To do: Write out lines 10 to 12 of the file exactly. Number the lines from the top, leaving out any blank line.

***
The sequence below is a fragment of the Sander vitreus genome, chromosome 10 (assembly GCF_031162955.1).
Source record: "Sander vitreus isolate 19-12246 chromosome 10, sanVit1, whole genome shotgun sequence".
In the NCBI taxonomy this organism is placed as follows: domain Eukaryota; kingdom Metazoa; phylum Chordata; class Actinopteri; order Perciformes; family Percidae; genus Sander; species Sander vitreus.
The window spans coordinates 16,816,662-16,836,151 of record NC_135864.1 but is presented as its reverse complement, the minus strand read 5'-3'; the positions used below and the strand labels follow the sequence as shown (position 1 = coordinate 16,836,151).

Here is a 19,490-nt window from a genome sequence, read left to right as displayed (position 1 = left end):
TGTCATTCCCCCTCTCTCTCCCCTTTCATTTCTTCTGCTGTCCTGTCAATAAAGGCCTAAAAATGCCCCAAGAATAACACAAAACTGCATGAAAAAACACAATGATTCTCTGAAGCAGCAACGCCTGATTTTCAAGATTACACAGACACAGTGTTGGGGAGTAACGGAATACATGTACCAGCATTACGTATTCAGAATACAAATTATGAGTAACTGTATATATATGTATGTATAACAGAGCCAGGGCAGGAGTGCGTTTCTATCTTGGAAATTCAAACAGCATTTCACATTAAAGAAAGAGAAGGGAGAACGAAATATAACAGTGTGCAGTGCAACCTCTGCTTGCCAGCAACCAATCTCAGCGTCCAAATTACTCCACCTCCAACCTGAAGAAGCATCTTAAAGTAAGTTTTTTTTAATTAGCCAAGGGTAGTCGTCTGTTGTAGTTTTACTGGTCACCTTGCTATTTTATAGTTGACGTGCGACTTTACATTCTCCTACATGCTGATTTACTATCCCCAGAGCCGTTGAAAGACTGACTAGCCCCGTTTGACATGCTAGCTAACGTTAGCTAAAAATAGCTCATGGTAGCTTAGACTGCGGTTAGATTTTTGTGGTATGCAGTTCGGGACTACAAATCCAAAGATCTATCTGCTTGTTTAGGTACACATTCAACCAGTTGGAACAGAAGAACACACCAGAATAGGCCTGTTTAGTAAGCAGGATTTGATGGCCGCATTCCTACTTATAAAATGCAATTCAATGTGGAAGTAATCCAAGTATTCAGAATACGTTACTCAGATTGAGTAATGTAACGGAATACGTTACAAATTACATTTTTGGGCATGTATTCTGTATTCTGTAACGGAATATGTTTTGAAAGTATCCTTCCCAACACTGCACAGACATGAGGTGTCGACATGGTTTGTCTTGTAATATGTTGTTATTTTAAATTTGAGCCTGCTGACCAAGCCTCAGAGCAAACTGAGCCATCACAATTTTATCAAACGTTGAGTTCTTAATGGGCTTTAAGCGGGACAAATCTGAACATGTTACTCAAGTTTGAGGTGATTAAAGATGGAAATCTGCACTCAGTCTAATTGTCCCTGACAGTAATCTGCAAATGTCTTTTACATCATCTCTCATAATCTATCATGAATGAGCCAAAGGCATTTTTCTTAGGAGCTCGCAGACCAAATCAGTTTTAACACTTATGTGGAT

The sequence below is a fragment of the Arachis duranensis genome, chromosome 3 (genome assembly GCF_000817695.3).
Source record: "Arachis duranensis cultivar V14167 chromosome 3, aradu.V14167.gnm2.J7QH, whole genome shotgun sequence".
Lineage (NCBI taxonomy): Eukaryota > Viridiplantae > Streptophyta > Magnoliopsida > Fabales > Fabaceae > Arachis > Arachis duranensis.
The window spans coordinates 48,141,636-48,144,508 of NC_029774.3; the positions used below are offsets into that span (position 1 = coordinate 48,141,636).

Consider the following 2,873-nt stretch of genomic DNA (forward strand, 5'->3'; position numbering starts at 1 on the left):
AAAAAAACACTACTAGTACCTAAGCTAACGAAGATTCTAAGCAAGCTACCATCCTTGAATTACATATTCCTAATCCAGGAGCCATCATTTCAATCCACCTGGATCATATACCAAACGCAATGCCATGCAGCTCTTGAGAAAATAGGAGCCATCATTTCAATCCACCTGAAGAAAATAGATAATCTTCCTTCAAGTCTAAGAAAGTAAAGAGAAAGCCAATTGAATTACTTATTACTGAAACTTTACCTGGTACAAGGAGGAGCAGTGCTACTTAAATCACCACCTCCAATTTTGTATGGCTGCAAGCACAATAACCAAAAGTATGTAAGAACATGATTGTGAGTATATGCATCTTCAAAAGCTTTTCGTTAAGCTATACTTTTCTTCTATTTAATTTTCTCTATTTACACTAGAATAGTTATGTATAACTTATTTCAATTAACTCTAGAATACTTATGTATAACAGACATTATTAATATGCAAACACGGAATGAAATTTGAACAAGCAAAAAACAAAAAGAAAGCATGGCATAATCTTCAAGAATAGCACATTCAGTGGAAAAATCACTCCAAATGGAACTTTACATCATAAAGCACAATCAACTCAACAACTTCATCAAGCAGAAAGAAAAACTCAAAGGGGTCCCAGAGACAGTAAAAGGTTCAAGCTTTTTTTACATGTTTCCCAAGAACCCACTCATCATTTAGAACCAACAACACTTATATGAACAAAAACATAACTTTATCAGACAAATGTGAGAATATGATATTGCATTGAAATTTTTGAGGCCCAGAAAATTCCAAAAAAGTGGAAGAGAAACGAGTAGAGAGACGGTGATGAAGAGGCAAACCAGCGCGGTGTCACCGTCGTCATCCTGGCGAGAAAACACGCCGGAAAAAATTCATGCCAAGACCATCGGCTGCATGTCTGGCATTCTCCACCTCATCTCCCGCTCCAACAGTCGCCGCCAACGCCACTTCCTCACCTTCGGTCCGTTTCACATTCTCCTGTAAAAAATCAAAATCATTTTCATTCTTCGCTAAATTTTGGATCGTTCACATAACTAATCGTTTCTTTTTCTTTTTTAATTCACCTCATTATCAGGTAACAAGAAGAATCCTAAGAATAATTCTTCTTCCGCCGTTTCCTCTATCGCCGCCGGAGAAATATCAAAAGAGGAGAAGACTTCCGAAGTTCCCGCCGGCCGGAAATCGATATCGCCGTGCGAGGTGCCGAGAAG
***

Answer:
The window spans coordinates 48,141,636-48,144,508 of NC_029774.3; the positions used below are offsets into that span (position 1 = coordinate 48,141,636).

Consider the following 2,873-nt stretch of genomic DNA (forward strand, 5'->3'; position numbering starts at 1 on the left):
AAAAAAACACTACTAGTACCTAAGCTAACGAAGATTCTAAGCAAGCTACCATCCTTGAATTACATATTCCTAATCCAGGAGCCATCATTTCAATCCACCTGGATCATATACCAAACGCAATGCCATGCAGCTCTTGAGAAAATAGGAGCCATCATTTCAATCCACCTGAAGAAAATAGATAATCTTCCTTCAAGTCTAAGAAAGTAAAGAGAAAGCCAATTGAATTACTTATTACTGAAACTTTACCTGGTACAAGGAGGAGCAGTGCTACTTAAATCACCACCTCCAATTTTGTATGGCTGCAAGCACAATAACCAAAAGTATGTAAGAACATGATTGTGAGTATATGCATCTTCAAAAGCTTTTCGTTAAGCTATACTTTTCTTCTATTTAATTTTCTCTATTTACACTAGAATAGTTATGTATAACTTATTTCAATTAACTCTAGAATACTTATGTATAACAGACATTATTAATATGCAAACACGGAATGAAATTTGAACAAGCAAAAAACAAAAAGAAAGCATGGCATAATCTTCAAGAATAGCACATTCAGTGGAAAAATCACTCCAAATGGAACTTTACATCATAAAGCACAATCAACTCAACAACTTCATCAAGCAGAAAGAAAAACTCAAAGGGGTCCCAGAGACAGTAAAAGGTTCAAGCTTTTTTTACATGTTTCCCAAGAACCCACTCATCATTTAGAACCAACAACACTTATATGAACAAAAACATAACTTTATCAGACAAATGTGAGAATATGATATTGCATTGAAATTTTTGAGGCCCAGAAAATTCCAAAAAAGTGGAAGAGAAACGAGTAGAGAGACGGTGATGAAGAGGCAAACCAGCGCGGTGTCACCGTCGTCATCCTGGCGAGAAAACACGCCGGAAAAAATTCATGCCAAGACCATCGGCTGCATGTCTGGCATTCTCCACCTCATCTCCCGCTCCAACAGTCGCCGCCAACGCCACTTCCTCACCTTCGGTCCGTTTCACATTCTCCTGTAAAAAATCAAAATCATTTTCATTCTTCGCTAAATTTTGGATCGTTCACATAACTAATCGTTTCTTTTTCTTTTTTAATTCACCTCATTATCAGGTAACAAGAAGAATCCTAAGAATAATTCTTCTTCCGCCGTTTCCTCTATCGCCGCCGGAGAAATATCAAAAGAGGAGAAGACTTCCGAAGTTCCCGCCGGCCGGAAATCGATATCGCCGTGCGAGGTGCCGAGAAG